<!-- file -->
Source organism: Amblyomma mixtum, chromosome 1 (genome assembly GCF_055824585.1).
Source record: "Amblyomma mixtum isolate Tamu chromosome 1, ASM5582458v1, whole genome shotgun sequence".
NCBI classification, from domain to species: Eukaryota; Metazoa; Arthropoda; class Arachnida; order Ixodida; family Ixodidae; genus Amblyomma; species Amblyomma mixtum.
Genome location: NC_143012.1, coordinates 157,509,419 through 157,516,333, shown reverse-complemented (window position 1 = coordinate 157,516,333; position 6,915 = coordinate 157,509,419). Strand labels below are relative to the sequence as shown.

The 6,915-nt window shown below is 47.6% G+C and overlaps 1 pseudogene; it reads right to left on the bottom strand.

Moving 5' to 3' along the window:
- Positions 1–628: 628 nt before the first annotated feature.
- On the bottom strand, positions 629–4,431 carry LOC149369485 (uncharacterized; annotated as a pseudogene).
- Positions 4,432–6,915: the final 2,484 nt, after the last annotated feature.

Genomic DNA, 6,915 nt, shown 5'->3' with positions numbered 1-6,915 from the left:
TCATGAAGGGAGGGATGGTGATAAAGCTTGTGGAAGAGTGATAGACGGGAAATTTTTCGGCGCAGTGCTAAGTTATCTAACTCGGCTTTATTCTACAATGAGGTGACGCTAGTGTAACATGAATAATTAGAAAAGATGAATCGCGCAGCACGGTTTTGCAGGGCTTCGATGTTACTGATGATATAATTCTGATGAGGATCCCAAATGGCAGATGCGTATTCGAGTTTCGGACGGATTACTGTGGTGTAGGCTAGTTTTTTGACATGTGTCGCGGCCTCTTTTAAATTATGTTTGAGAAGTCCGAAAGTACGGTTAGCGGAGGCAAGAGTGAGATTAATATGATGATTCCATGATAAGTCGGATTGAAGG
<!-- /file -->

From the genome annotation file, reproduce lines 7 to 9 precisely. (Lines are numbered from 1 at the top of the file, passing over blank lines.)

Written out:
- Positions 1–628: 628 nt before the first annotated feature.
- On the bottom strand, positions 629–4,431 carry LOC149369485 (uncharacterized; annotated as a pseudogene).
- Positions 4,432–6,915: the final 2,484 nt, after the last annotated feature.